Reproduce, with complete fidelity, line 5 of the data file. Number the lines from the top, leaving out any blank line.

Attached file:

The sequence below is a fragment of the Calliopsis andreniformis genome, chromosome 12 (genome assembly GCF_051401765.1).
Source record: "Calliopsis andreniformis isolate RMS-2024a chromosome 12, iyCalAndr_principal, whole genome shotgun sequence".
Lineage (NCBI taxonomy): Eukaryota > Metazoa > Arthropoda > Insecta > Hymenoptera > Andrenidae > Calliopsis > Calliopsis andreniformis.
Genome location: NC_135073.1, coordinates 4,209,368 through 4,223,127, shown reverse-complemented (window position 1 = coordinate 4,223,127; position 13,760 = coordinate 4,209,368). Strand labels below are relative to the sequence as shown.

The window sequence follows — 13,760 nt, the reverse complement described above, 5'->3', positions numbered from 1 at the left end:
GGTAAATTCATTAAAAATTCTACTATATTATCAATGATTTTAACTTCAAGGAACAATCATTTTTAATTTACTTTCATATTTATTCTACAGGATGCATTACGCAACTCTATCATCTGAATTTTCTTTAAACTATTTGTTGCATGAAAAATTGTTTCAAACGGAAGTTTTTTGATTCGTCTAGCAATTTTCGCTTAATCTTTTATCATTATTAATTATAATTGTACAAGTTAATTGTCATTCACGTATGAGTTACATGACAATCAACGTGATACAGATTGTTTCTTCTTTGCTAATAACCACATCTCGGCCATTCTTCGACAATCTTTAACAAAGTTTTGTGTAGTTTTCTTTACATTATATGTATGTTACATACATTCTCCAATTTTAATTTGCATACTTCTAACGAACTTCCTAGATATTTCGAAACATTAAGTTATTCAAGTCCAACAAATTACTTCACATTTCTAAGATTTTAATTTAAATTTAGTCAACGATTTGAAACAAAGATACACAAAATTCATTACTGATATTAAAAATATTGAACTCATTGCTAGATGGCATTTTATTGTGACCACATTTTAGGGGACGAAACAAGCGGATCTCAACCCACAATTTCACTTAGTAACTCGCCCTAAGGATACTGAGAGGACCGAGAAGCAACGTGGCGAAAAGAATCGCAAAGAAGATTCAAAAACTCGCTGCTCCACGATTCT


The window sequence follows — 13,760 nt, the reverse complement described above, 5'->3', positions numbered from 1 at the left end: